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Inventory of Snags on Camp Navajo
 

snag1Background:
Standing dead trees (snags) are considered an integral habitat component of cavity nesting birds and other wildlife in the coniferous forests of the southwestern United States. The species, size, bark retention, and condition influence the value of a snag as wildlife habitat. Removal of snags has been linked to declines in both diversity and density of cavity-nesting birds and tree roosting bats in southwestern forests. Snags also serve as nesting and perching platforms for numerous raptor species. Conversions of forests from old growth to even aged stands shortens the rotation age from centuries to decades, thereby reducing the size and age of the trees left in the forest. This reduction drastically decreases the amount, size and quality of dead and dying trees available for the future. Treatment of ponderosa pine forests on Camp Navajo is ongoing and currently includes thinning, thinning and burning, and burning.  The purpose of these restoration efforts is to restore the structure and function of the forest community to pre-European settlement conditions as well as reduce the risk of catastrophic wildfire.  Forest restoration treatments involve removing accumulated litter and over stocked stands through thinning and burning which may alter the type and density of snags. The purpose of this project is to conduct a survey of snags within the ponderosa pine forest on Camp Navajo and permanently mark benchmark snags for future monitoring.


Location:
We inventoried snags throughout the ponderosa pine forest on the western section of Camp Navajo Army National Guard Depot. The area is approximately 10 square miles and is bound on the west by U.S. Forest Service land and on the east by the Camp Navajo Limited Area.


Approach:
We conducted a complete census of snags within the boundaries measuring snag species composition, size (height and diameter), decay class and density. Snags were considered any standing dead trees greater than 4 inches diameter at breast height (dbh) and greater than 7 feet tall, with an angle greater than 45 degrees from the ground. We recorded woodpecker use, beetle infestation and bark sloughing as a surrogate for bat roost suitability. Each inventoried snag was marked with a uniquely numbered aluminum tag and we permanently marked a representative sample of these for long term monitoring (approx. 50 each) based on size class (4-12, 12-18, 18-24, and > 24 inches dbh) and decay class.  We were able to locate 1398 of the original 1600 potential benchmark snags of which 436 had fallen, 114 exceeded decay class requirements, 3 were not ponderosa pine, 3 were still alive, and 1 had been cut.  The remaining 841 snags were assessed as appropriate benchmarks for long-term monitoring and marked with permanent tags.  For each snag we verified decay class, dbh, location, slope, and aspect as well as whether the snag was present in a treated area or not.  In fall 2010 we will revisit all of the benchmarked snags to characterize snag retention and decay.  We will also resurvey the entire Camp Navajo west buffer for new, unmarked snags to increase our sample of benchmarked snags, and to provide data regarding snag recruitment.   This will continue every other year indefinitely.  The results will be quantified by forest treatments in order to provide insight into the affects of silviculture management on snag recruitment, retention, and decay.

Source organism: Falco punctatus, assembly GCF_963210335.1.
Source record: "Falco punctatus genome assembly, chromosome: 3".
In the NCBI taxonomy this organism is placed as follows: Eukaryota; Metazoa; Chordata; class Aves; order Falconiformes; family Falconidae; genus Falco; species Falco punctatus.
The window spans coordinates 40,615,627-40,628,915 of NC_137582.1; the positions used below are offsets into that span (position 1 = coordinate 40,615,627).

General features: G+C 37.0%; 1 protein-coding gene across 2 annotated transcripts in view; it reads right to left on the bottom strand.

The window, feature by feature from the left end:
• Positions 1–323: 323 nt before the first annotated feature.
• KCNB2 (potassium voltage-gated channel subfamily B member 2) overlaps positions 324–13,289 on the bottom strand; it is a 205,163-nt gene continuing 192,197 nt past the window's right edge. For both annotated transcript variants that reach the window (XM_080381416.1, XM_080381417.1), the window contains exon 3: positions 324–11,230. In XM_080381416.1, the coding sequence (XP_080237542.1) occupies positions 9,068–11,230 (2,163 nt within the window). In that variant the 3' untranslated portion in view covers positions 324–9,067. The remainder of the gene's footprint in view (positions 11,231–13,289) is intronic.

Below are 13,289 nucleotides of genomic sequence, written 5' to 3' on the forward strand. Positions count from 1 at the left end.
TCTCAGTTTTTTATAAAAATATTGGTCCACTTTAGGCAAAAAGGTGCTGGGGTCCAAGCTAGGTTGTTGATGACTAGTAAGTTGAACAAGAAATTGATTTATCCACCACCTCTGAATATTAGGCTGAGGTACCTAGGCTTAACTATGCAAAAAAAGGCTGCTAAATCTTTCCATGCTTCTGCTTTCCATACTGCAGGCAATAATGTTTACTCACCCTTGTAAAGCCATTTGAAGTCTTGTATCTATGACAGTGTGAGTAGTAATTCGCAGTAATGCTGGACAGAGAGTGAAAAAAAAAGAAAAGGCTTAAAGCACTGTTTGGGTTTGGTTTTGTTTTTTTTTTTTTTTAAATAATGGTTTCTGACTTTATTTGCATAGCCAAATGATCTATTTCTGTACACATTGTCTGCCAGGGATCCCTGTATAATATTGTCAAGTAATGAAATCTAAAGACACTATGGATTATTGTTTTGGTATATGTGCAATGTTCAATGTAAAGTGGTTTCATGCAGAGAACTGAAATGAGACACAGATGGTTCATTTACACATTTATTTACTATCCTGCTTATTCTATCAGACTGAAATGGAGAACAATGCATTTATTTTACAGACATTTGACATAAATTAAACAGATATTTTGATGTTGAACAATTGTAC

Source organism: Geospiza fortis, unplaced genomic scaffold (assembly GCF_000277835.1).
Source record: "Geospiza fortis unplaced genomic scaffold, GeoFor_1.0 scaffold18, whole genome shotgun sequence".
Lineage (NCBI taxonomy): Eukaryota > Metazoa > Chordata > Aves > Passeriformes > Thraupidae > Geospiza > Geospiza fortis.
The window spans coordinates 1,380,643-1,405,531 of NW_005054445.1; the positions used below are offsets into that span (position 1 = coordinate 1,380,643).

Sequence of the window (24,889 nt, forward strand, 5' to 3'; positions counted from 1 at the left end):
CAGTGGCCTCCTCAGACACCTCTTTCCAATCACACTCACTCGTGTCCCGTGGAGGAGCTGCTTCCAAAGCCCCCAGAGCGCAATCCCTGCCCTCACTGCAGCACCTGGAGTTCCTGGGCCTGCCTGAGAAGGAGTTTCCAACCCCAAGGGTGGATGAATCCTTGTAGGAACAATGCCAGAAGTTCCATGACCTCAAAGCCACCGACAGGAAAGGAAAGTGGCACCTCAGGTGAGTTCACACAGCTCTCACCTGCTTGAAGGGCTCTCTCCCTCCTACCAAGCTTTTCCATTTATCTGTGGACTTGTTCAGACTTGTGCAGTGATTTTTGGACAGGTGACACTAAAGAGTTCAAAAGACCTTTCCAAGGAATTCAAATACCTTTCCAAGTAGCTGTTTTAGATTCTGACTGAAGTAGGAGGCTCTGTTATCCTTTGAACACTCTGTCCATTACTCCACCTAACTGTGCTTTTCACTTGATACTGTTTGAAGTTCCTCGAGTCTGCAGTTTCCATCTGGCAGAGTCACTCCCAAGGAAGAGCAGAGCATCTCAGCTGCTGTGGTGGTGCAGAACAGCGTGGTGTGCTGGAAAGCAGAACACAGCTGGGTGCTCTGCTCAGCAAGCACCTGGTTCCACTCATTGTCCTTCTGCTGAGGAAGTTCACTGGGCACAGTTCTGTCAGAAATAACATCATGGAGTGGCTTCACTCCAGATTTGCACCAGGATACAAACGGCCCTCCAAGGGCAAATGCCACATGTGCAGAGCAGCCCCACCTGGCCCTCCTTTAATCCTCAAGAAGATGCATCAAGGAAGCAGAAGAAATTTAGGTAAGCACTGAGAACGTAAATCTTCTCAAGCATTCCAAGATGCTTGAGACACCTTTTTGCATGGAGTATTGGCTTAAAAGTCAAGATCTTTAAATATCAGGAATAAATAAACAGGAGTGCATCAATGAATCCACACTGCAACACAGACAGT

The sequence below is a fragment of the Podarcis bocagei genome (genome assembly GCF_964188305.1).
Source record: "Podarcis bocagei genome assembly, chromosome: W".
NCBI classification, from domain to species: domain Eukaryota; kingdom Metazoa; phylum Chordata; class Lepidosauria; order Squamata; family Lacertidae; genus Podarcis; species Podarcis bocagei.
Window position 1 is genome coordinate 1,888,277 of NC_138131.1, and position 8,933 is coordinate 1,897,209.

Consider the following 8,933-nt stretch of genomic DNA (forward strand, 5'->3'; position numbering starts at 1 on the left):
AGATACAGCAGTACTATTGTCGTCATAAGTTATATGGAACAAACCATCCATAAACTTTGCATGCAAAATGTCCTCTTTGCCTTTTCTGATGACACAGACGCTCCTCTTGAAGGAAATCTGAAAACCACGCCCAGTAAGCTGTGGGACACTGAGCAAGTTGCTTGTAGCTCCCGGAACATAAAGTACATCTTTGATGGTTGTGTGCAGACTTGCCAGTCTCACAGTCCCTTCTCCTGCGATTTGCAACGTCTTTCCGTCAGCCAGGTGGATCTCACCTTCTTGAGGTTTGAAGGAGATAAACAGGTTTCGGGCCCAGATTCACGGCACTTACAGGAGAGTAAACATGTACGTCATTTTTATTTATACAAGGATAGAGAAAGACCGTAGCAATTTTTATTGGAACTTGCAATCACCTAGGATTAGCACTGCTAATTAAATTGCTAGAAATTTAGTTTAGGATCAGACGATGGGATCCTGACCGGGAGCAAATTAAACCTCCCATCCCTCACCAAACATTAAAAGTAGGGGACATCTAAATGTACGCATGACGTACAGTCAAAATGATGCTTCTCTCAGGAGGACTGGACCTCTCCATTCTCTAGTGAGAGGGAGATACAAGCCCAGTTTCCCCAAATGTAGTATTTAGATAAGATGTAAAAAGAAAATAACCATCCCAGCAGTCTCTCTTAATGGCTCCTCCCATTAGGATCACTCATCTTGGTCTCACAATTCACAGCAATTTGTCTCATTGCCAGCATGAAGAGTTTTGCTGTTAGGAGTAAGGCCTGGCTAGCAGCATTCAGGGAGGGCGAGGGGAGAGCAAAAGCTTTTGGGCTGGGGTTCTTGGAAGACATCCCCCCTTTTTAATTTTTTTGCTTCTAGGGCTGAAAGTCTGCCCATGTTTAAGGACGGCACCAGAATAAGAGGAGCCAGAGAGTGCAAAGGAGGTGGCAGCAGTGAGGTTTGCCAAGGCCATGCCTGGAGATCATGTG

Benefits:
An inventory of currently standing snags will provide biologists with baseline information about snag density and age prior to implementing proposed forest restoration treatments. This study will facilitate the long-term monitoring of snags to assess decay rates and retention rates over time. Through monitoring, we will also gain information about the effects of forest restoration treatments on snag recruitment. This information, combined with wildlife surveys will provide insight to long-term effects that forest restoration may have on wildlife species in the ponderosa pine community.


For more information contact:
Vince Frary, Wildlife Specialist III
Arizona Game and Fish Department,
5000 W. Carefree Highway, Phoenix, AZ 85086
Email: vfrary@azgfd.gov

Michael Ingraldi, Ph.D
Arizona Game and Fish Department,
5000 W. Carefree Highway, Phoenix, AZ 85086
E-mail: mingraldi@frontiernet.net


 
 
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